The actual written decision in the case has come out, and there’s some interesting analysis in it, as noted by Eric Goldman at his Technology & Marketing Law Blog. It suggests that “photo-taking automatically means consent to widespread publication of that photo.” We imagine Brett Favre might object to that….

double red triangle arrows Continue reading “PPP: Poor Placental Precedent?”

Full disclosure: Gilbert Arenas is one of my favorite basketball players. Sure, he’s a selfish, me-first player. And he seems to be one of the gun-nut whackos I would never want as a neighbor. But the man is the author of one of the best quotes of all time.

Check out Deadspin for Gilbert’s full thoughts on shark attacks. Here’s the kicker:

So if you’re swimming in the water and a shark bites you, that’s called trespassing. That is called trespassing. That is not a shark attack.

A shark attack is if you’re chilling at home, sitting on your couch, and a shark comes in and bites you; now that’s a shark attack. Now, if you’re chilling in the water, that is called invasion of space. So I have never heard of a shark attack.

Arenas is a gunner on the court and off the court, and he would certainly be one in the legal classroom.

So who knows, maybe he would make a great lawyer? He can’t be much worse than the lawyers at Trope and Trope. That’s the name of the law firm representing Arenas’s ex-girlfriend in legal proceedings against the star athlete.

And thanks to Trope, we know everything the woman is alleging against Arenas. Apparently Trope can’t keep its documents in order….

double red triangle arrows Continue reading “Law Firm Screw-Up Reveals Allegations About Gilbert Arenas”

We received over 1,300 responses to this week’s Career Center survey on whether you made MLK Day “A Day On, Not A Day Off” — for your employer. The majority of respondents, 66 percent, reported working on Martin Luther King Jr. Day.

Not surprisingly, the top reason for putting in extra billable hours was that people just had work that needed to get done, even though no one specifically asked them to work.  But it likely also had something to do with the fact that 32% of respondents who worked said their firm does not recognize MLK Day as an official firm holiday.  Instead, some of these firms consider it a “floating holiday,” meaning that attorneys can either choose to take a day off on MLK Day or on another floating holiday.

What were some other reasons given for working on MLK Day?

double red triangle arrows Continue reading “Career Center Survey Results: A Working Holiday”

I love it when crazy people self-identify.

I don’t know where Ray Wolfe goes to law school, and I don’t want to know. This guy seems unhinged and dangerous. You don’t have to take my word for it; you can look at the letters this guy sent to judges in Missouri.

According to court documents, Wolfe was a law student in Massachusetts, but was home in Missouri when he was cited for traffic violations. But there were scheduling conflicts between Wolfe and the Missouri court.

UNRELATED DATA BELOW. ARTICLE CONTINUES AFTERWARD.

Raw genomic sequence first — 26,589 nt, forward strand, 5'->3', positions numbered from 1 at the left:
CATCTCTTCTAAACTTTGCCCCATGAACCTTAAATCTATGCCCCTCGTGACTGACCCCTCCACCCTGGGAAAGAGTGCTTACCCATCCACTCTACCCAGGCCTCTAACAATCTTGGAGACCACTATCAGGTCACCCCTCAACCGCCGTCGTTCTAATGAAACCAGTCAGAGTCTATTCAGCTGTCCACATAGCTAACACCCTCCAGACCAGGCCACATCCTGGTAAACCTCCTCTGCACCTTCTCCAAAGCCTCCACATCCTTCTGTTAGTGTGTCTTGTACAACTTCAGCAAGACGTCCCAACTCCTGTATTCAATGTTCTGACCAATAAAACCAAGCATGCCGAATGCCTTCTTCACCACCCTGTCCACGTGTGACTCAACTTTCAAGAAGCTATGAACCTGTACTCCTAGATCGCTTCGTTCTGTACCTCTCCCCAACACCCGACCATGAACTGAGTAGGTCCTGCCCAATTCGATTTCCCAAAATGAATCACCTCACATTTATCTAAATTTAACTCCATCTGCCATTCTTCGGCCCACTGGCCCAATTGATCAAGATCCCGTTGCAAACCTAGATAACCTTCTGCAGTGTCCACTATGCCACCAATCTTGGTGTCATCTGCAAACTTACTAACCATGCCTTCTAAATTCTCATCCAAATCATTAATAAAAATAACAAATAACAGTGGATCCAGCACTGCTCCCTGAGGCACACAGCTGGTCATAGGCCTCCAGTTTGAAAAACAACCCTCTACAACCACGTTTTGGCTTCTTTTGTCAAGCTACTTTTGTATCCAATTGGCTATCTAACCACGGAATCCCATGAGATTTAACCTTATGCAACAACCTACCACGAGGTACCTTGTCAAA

That’s when Wolfe unleashed his crazy. He sent a couple of menacing responses to Missouri judges. The letters were so outrageous that he was convicted on two counts of “tampering with a judicial officer.”

Those convictions were recently upheld in an opinion by the Missouri Court of Appeals — which means we can now all be entertained (and generally horrified) by the apparently unhinged Ray Wolfe….

double red triangle arrows Continue reading “Massachusetts Law Student Engages in Epic Judicial Intimidation”

Ed. note: This is the latest installment of Inside Straight, Above the Law’s new column for in-house counsel, written by Mark Herrmann.

There are many advantages to working for a corporation instead of a law firm: You learn a business from the inside out; work regularly with business people, rather than other lawyers; are spared the daily insanity of quibbling with opposing counsel about whether the deposition will be taken in Houston or Denver; can often avoid blowing up the week between Christmas and New Year’s because some clown dropped a TRO on your client on December 24; and on and on.

But it’s much too easy to write about that. So I’ve explored the other side of the coin: I’ve asked several litigators who recently went in-house what they missed most about private practice. I generally heard two things in response:

First: Many litigators enjoy litigating. A common refrain is this: “I miss doing it!”

“I can’t believe I have to sit in the back of a courtroom and watch other guys give opening statements. And over lunch, I’m just kibitzing from the sidelines, hoping the trial lawyers listen to my suggestions.”

Or, “There’s a huge difference between flying to Chicago to argue in the Seventh Circuit and flying to Chicago to watch your outside counsel argue. One is a real event. For the other, you call an old friend to set up dinner the night before, watch the end of Monday Night Football in your hotel room, and then roll down to the courthouse in the morning. Your pulse rate never goes above 60.”

If you love the spotlight (as many litigators do), you may not like stepping out of it. You may miss doing it….

double red triangle arrows Continue reading “Inside Straight: Where Law Is Not King”

Last week we told you that The Conglomerate was crowdsourcing a set of law school rankings. It called upon participants to make head-to-head comparisons between different law schools, then crunched the numbers to produce overall rankings.

We covered the early returns, in which Stanford was leading, with Yale in second place. Then came the University of Michigan, followed by Harvard.

But those were just preliminary tallies. Now the final results are in, and you can check them out here. Professor Gordon Smith of The Conglomerate reports that 6,100 people cast over 300,000 votes.

At the top, there are not many differences from the U.S. News law school rankings….

double red triangle arrows Continue reading “Closing the Loop on the Crowdsourced Law School Rankings”

Page 843 of 17501...839840841842843844845846847...1750